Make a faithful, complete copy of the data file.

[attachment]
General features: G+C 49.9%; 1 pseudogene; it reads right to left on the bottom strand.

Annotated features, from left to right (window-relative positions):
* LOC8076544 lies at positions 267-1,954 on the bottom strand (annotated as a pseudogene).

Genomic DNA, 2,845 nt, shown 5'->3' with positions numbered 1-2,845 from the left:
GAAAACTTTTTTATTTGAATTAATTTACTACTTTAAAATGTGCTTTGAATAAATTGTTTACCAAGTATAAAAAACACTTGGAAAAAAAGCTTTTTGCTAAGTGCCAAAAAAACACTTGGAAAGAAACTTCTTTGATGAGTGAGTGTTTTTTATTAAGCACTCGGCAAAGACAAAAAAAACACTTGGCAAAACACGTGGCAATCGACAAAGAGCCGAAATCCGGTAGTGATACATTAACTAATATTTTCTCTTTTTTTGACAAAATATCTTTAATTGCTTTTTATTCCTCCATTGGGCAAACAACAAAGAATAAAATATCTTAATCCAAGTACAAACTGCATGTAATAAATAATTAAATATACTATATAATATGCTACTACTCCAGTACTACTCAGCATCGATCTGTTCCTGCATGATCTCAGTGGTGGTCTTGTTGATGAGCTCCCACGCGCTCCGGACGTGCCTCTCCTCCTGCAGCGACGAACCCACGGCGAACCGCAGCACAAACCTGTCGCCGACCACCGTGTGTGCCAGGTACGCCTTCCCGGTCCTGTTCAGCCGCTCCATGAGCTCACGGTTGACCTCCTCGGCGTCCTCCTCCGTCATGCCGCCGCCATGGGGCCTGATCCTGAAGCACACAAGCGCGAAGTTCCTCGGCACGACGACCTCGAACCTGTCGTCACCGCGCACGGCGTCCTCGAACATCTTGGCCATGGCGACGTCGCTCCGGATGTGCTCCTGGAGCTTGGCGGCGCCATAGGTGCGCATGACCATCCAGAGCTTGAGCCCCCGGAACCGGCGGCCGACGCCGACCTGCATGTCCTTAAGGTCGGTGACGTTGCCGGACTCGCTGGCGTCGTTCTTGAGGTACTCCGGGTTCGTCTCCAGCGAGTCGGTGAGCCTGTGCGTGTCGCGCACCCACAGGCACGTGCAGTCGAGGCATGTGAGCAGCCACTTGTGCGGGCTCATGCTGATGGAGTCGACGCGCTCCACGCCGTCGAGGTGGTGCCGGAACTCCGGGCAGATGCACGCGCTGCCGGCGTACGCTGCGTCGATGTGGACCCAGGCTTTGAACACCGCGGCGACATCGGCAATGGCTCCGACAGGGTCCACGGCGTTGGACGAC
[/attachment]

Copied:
General features: G+C 49.9%; 1 pseudogene; it reads right to left on the bottom strand.

Annotated features, from left to right (window-relative positions):
* LOC8076544 lies at positions 267-1,954 on the bottom strand (annotated as a pseudogene).

Genomic DNA, 2,845 nt, shown 5'->3' with positions numbered 1-2,845 from the left:
GAAAACTTTTTTATTTGAATTAATTTACTACTTTAAAATGTGCTTTGAATAAATTGTTTACCAAGTATAAAAAACACTTGGAAAAAAAGCTTTTTGCTAAGTGCCAAAAAAACACTTGGAAAGAAACTTCTTTGATGAGTGAGTGTTTTTTATTAAGCACTCGGCAAAGACAAAAAAAACACTTGGCAAAACACGTGGCAATCGACAAAGAGCCGAAATCCGGTAGTGATACATTAACTAATATTTTCTCTTTTTTTGACAAAATATCTTTAATTGCTTTTTATTCCTCCATTGGGCAAACAACAAAGAATAAAATATCTTAATCCAAGTACAAACTGCATGTAATAAATAATTAAATATACTATATAATATGCTACTACTCCAGTACTACTCAGCATCGATCTGTTCCTGCATGATCTCAGTGGTGGTCTTGTTGATGAGCTCCCACGCGCTCCGGACGTGCCTCTCCTCCTGCAGCGACGAACCCACGGCGAACCGCAGCACAAACCTGTCGCCGACCACCGTGTGTGCCAGGTACGCCTTCCCGGTCCTGTTCAGCCGCTCCATGAGCTCACGGTTGACCTCCTCGGCGTCCTCCTCCGTCATGCCGCCGCCATGGGGCCTGATCCTGAAGCACACAAGCGCGAAGTTCCTCGGCACGACGACCTCGAACCTGTCGTCACCGCGCACGGCGTCCTCGAACATCTTGGCCATGGCGACGTCGCTCCGGATGTGCTCCTGGAGCTTGGCGGCGCCATAGGTGCGCATGACCATCCAGAGCTTGAGCCCCCGGAACCGGCGGCCGACGCCGACCTGCATGTCCTTAAGGTCGGTGACGTTGCCGGACTCGCTGGCGTCGTTCTTGAGGTACTCCGGGTTCGTCTCCAGCGAGTCGGTGAGCCTGTGCGTGTCGCGCACCCACAGGCACGTGCAGTCGAGGCATGTGAGCAGCCACTTGTGCGGGCTCATGCTGATGGAGTCGACGCGCTCCACGCCGTCGAGGTGGTGCCGGAACTCCGGGCAGATGCACGCGCTGCCGGCGTACGCTGCGTCGATGTGGACCCAGGCTTTGAACACCGCGGCGACATCGGCAATGGCTCCGACAGGGTCCACGGCGTTGGACGAC